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6 Stories of Junk-Food Obsessions

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By Chris Gayomali

The teen who ate nothing but packaged ramen, the man addicted to Big Macs, and more.

1. The woman who drank only soda for 16 years

As is generally well understood, sugar-rich soda can inflict horrible harm on the human body. After all, a single 12 oz. can of Coca-Cola contains the rough equivalent of two shot glasses full of pure, granulated sugar. Which is why it's mind boggling that a 31-year-old woman from Monaco claims to have consumed only soda for 16 years straight. No water, juice, or tea—just high-fructose corn-syrup fizz. Doctors found this out when she fainted due to dangerously low potassium levels. According to health experts, too much cola can cause excess water to enter the bowels, meaning she was essentially cursed with persistent diarrhea. Her potassium levels—as well as an irregular heartbeat—stabilized a bit after she abstained from soda for a week and was forced to drink only water.

2. The ramen-addicted teen with the health of an 80-year-old

Georgie Redman, an 18-year-old woman hailing from the U.K., is incredibly picky. Like many teens, she has an aversion to fruits and vegetables. So for the past 13 years, Redman has subsisted on a diet solely of instant ramen packets, consuming 30 miles worth of the starchy noodles annually. Doctors suspect Redman possesses a selective eating disorder, since the mere thought of other foods touching her plate makes her "freak out," she says. Because of her aversion, she claims she is unable to dine out with friends. Doctors say Redman has the (poor) health of an 80-year-old woman.

3. The man who ate a Big Mac every day for four decades

A few years ago, McDonald's honored Don Gorske, a 57-year-old former prison guard from Wisconsin, for consuming his 25,000th Big Mac. He says he still remembers tasting his first double-patty triple-stack slathered in special sauce: On May 17, 1972, when he consumed nine of them for lunch and dinner. That first month, he averaged about 8.5 Big Macs a day. Thirty years later, in 2003, he averaged a little over two. "I plan on eating Big Macs until I die," Gorske says. "I have no intentions of changing. It's still my favorite food. Nothing has changed in 39 years. I look forward to it every day." Inexplicably, Gorske is a trim man, which he attributes to walking regularly. His doctors have even given him a clean bill of health, reports The Associated Press.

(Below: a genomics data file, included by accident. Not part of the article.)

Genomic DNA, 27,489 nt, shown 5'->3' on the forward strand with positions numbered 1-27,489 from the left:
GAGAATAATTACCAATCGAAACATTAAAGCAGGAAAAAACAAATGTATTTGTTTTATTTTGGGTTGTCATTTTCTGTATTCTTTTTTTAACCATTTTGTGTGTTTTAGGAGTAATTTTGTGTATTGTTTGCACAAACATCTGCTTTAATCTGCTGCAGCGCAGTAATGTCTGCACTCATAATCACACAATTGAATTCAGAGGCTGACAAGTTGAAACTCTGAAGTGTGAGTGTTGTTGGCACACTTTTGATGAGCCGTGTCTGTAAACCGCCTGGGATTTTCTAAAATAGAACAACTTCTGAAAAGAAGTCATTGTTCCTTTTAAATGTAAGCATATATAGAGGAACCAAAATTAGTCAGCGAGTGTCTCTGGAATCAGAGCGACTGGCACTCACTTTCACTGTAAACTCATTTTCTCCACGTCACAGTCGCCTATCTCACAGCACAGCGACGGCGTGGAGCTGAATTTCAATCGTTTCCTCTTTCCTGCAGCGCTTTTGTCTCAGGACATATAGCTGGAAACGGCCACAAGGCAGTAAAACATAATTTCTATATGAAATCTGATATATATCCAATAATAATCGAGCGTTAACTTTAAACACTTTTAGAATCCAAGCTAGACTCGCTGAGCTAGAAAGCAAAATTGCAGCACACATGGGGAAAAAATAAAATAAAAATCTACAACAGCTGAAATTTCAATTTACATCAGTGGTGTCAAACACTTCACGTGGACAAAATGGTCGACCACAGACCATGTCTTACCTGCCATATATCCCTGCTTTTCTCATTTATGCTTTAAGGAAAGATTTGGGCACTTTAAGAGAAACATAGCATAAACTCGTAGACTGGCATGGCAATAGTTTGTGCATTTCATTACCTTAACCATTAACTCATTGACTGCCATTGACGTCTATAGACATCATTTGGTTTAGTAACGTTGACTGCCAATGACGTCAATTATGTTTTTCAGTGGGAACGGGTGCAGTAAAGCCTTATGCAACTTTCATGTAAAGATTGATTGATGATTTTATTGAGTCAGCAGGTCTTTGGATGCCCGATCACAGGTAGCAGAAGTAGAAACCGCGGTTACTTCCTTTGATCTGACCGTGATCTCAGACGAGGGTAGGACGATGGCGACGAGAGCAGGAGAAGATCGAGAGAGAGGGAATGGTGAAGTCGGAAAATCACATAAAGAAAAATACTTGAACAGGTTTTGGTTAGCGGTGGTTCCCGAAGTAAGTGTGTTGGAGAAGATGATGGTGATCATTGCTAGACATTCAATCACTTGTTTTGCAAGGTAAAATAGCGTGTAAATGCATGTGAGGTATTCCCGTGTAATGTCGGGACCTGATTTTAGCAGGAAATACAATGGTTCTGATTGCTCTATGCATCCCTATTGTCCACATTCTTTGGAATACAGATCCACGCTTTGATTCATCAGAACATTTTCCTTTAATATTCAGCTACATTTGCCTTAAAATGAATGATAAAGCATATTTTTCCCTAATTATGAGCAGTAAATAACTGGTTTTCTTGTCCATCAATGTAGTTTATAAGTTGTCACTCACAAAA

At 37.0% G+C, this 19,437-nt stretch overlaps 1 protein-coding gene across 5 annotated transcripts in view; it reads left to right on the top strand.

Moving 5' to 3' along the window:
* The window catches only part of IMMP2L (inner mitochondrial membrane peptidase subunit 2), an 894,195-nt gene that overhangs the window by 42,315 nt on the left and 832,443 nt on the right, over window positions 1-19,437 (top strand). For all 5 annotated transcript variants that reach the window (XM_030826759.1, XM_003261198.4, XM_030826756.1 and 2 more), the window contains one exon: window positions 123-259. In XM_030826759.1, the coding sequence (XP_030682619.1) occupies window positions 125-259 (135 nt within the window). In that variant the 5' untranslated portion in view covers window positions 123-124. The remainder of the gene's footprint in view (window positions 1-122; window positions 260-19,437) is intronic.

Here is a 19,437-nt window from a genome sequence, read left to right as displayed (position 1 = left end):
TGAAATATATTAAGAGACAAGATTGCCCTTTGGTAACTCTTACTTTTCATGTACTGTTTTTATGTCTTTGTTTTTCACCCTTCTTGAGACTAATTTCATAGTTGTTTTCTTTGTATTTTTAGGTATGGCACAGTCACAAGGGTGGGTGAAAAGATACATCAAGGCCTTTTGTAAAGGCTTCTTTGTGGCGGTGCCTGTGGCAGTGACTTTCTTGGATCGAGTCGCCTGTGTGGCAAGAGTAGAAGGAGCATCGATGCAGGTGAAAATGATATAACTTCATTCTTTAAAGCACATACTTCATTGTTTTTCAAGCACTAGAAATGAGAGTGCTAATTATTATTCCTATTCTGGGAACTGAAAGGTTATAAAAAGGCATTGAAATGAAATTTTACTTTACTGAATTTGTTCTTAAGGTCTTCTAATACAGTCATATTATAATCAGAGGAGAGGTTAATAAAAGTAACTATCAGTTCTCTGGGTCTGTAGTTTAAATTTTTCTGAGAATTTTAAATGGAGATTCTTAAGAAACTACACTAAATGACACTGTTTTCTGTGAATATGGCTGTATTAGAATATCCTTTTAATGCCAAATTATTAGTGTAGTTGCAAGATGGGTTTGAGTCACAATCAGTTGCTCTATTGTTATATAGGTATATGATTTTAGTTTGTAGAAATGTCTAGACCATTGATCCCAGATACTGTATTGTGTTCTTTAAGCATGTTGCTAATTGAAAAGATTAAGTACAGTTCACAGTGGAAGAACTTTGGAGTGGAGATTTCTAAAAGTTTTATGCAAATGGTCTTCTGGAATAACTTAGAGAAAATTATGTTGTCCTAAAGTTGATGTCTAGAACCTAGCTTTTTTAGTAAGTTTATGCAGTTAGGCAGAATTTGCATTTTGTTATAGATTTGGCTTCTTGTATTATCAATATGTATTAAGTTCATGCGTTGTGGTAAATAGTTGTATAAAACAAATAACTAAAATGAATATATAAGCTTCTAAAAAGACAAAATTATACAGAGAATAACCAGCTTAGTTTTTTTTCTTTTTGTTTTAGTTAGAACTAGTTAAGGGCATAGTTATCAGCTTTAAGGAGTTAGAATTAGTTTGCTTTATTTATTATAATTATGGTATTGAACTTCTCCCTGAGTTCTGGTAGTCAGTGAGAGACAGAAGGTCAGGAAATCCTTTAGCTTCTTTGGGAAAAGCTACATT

4. The woman who only ate pizza

Pizza is great. Everyone loves pizza. Especially 33-year-old Claire Simmons from Notting Hill in London. Simmons has spent the past 31 years of her life consuming nothing but plain cheese pizzas. Although she exercises and "drinks plenty of water," she may also be suffering from a selective eating disorder, reports The Huffington Post. Because cheese pizza doesn't provide the vitamins and minerals the body needs, doctors caution that her monotonous diet could one day kill her.

5. The soda drinker who lost all his teeth at 25

Having dentures when you're happily retired is one thing. But when you're 25? That's a different story. William Kennewell of Australia says he drinks between six and eight liters of soda—mostly cola—every day. The high sugar content has left his teeth rotten, and now he wears a full set of dentures. "It started because I wasn't a huge water fan, and working in the hotel industry, I had easy access to Coke," he tells the Daily Mail. "Because my teeth were decaying so badly, it caused blood poisoning which just made me sick—but my health improved with the dentures."

6. The nutritionist who lost 27 pounds eating Twinkies and Doritos

Mark Haub, a professor of human nutrition at Kansas State University, embarked on what has to be the weirdest diet we've ever heard of. Instead of regular meals, every three hours he would eat Doritos, Oreos, Twinkies, powered donuts, or other junk foods you'd find at a convenience store. Over the course of 10 weeks, he shed 27 pounds. The caveat was that he restricted himself to 1,800 calories a day; previously, he says he was consuming 2,600 calories a day. The weirdest part, though, was that his other health indicators were all okay. According to CNN, his "bad" cholesterol, or LDL, dropped about 20 percent. His "good" cholesterol, or HDL, increased by 20 percent. His triglycerides, which are a form of fat, fell by 39 percent as well. "That's where the head scratching comes," Haub says. "What does that mean? Does that mean I'm healthier? Or does it mean how we define health from a biology standpoint, that we're missing something?" Obviously, don't try this at home.